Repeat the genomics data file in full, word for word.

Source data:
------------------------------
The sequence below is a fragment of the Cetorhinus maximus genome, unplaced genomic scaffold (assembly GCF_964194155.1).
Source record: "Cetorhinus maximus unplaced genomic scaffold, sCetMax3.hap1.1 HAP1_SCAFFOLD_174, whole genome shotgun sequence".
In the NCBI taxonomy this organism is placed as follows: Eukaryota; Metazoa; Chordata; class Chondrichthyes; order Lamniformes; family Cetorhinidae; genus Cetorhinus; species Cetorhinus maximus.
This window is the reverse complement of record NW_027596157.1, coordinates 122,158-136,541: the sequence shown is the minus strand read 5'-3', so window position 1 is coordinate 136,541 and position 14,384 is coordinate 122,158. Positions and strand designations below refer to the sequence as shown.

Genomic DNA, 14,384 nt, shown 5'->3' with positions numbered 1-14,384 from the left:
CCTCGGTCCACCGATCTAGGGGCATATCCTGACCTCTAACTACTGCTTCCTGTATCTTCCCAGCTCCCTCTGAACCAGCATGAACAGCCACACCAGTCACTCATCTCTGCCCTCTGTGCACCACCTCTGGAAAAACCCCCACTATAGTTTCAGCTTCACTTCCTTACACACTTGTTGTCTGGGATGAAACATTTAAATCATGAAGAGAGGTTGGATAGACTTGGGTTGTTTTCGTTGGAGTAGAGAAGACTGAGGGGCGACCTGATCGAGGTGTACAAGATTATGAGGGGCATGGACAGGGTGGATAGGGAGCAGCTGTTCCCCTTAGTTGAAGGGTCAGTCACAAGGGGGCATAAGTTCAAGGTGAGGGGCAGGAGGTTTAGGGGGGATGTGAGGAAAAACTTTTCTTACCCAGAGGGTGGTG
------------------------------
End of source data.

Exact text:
The sequence below is a fragment of the Cetorhinus maximus genome, unplaced genomic scaffold (assembly GCF_964194155.1).
Source record: "Cetorhinus maximus unplaced genomic scaffold, sCetMax3.hap1.1 HAP1_SCAFFOLD_174, whole genome shotgun sequence".
In the NCBI taxonomy this organism is placed as follows: Eukaryota; Metazoa; Chordata; class Chondrichthyes; order Lamniformes; family Cetorhinidae; genus Cetorhinus; species Cetorhinus maximus.
This window is the reverse complement of record NW_027596157.1, coordinates 122,158-136,541: the sequence shown is the minus strand read 5'-3', so window position 1 is coordinate 136,541 and position 14,384 is coordinate 122,158. Positions and strand designations below refer to the sequence as shown.

Genomic DNA, 14,384 nt, shown 5'->3' with positions numbered 1-14,384 from the left:
CCTCGGTCCACCGATCTAGGGGCATATCCTGACCTCTAACTACTGCTTCCTGTATCTTCCCAGCTCCCTCTGAACCAGCATGAACAGCCACACCAGTCACTCATCTCTGCCCTCTGTGCACCACCTCTGGAAAAACCCCCACTATAGTTTCAGCTTCACTTCCTTACACACTTGTTGTCTGGGATGAAACATTTAAATCATGAAGAGAGGTTGGATAGACTTGGGTTGTTTTCGTTGGAGTAGAGAAGACTGAGGGGCGACCTGATCGAGGTGTACAAGATTATGAGGGGCATGGACAGGGTGGATAGGGAGCAGCTGTTCCCCTTAGTTGAAGGGTCAGTCACAAGGGGGCATAAGTTCAAGGTGAGGGGCAGGAGGTTTAGGGGGGATGTGAGGAAAAACTTTTCTTACCCAGAGGGTGGTG